Learning through song, rhyme and play
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Learning through song, rhyme and play

IMG_2468What games did you play when you were a child? Do you remember playing with other children from your family and community? Do you remember the fun you had and what you learnt without even realising it? And what songs or rhymes did you love to sing or say? Even as adults we often sing – perhaps you sing along to your favourite songs on the radio or you sing when you are in the bath!

Play is the work of childhood. All children need plenty of opportunities to play because it feeds their imaginations and develops their problem-solving, social and language skills.

Why use songs, rhymes and games?

  • Children learn most easily through play and having fun.
  • Songs, rhymes and games develop children’s home language skills and are a natural way for them to learn a second language.
  • They validate children’s knowledge and experiences and this builds self-esteem, which is so important for learning.
  • When adults participate in songs and games with children, it builds a sense of trust and strengthens the bond between them.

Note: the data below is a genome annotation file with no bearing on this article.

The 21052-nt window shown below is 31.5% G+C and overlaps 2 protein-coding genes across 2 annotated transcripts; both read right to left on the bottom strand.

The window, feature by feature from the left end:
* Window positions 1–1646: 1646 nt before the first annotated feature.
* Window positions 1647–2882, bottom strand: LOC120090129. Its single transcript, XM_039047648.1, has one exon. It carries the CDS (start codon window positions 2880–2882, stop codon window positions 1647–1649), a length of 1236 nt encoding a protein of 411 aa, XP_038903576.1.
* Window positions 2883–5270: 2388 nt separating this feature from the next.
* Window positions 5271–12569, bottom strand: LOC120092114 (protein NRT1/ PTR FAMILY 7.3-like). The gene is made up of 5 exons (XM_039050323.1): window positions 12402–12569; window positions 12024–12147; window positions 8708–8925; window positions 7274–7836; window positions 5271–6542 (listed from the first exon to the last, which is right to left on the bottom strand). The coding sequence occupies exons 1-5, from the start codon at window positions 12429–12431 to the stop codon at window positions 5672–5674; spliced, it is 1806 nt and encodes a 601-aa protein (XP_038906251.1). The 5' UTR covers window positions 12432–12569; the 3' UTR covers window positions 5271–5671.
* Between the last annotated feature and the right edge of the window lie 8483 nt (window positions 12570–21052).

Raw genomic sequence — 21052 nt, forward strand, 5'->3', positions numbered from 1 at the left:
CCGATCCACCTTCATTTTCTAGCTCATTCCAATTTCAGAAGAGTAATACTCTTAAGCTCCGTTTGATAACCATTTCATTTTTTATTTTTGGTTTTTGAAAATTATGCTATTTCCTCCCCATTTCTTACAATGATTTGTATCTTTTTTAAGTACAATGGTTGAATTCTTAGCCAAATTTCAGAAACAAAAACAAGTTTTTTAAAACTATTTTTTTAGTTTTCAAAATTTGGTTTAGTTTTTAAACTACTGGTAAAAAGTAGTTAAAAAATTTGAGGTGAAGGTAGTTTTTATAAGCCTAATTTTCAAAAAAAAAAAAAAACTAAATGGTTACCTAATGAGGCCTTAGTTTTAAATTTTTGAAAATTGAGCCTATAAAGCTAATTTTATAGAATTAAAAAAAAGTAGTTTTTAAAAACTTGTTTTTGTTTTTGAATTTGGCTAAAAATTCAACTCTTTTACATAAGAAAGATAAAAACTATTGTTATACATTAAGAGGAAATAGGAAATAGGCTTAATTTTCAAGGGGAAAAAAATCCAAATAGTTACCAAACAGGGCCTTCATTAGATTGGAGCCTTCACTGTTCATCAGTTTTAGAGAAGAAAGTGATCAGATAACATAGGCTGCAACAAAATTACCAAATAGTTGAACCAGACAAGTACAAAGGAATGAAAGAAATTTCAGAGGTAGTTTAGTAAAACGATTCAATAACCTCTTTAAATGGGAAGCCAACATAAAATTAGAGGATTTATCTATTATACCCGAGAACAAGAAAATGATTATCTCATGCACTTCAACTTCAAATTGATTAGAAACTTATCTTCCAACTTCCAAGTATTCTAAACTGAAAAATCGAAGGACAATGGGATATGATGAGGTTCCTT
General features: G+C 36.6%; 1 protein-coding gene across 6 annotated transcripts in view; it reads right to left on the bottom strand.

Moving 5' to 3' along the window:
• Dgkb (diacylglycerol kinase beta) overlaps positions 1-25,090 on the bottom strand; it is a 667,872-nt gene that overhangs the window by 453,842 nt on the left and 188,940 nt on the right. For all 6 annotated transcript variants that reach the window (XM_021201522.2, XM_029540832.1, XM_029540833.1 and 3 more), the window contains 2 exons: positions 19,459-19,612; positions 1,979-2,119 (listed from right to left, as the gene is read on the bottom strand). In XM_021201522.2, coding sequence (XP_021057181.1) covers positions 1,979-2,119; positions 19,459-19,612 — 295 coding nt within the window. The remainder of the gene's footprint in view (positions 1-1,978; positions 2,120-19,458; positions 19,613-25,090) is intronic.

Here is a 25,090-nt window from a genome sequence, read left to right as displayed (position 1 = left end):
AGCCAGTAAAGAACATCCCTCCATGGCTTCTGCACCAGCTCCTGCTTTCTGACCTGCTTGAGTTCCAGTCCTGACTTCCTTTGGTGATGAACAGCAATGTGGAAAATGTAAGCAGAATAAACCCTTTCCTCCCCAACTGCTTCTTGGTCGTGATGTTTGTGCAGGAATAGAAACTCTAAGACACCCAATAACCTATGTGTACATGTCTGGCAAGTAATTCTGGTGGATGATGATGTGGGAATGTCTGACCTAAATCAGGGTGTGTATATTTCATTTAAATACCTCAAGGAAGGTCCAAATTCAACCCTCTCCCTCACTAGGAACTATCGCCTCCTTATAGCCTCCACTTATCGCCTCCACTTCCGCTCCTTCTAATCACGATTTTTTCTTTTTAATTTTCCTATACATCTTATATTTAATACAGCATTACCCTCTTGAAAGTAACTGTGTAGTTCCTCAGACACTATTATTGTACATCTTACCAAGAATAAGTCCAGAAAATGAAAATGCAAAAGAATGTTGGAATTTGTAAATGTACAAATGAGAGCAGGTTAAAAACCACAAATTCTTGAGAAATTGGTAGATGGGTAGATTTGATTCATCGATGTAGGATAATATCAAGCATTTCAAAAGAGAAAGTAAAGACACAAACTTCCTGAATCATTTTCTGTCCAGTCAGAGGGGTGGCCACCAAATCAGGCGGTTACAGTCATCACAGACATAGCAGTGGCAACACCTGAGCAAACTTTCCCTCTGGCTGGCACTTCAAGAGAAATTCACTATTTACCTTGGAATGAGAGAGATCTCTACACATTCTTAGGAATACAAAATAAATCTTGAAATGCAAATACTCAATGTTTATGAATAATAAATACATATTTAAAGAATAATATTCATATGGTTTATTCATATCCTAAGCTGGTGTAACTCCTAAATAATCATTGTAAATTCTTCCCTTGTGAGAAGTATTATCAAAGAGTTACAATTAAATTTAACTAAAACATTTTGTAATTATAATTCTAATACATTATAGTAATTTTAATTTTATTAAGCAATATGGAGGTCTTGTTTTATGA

• Children struggle to learn when they are anxious, under pressure or scared. Songs and games relax children.

How to use songs, rhymes and games

  • Use body movements and actions that fit the words of the song or rhyme.
  • Print or write up the words of the songs for children to read as they sing. Then point to the words as you sing or say them. You can do this even if the children cannot yet read or write because seeing written words being used will help them learn how we read.
  • Use bilingual games, songs and rhymes to help children learn a second language. You can use Nal’ibali’s Banana Song as an example! Watch here.
  • You can see an example of games being played at Kannemeyer Primary School reading club here.

 Where to find songs and rhymes

  • Teach children the songs and rhymes that you learnt as a child.
  • Use songs everyone knows and change the words to reflect your children’s experiences.
  • Make up your own songs or rhymes based on the stories you read.
  • Ask children to teach you the songs and rhymes they know and let them make up their own songs and rhymes.
  • Borrow illustrated books of rhymes from your library.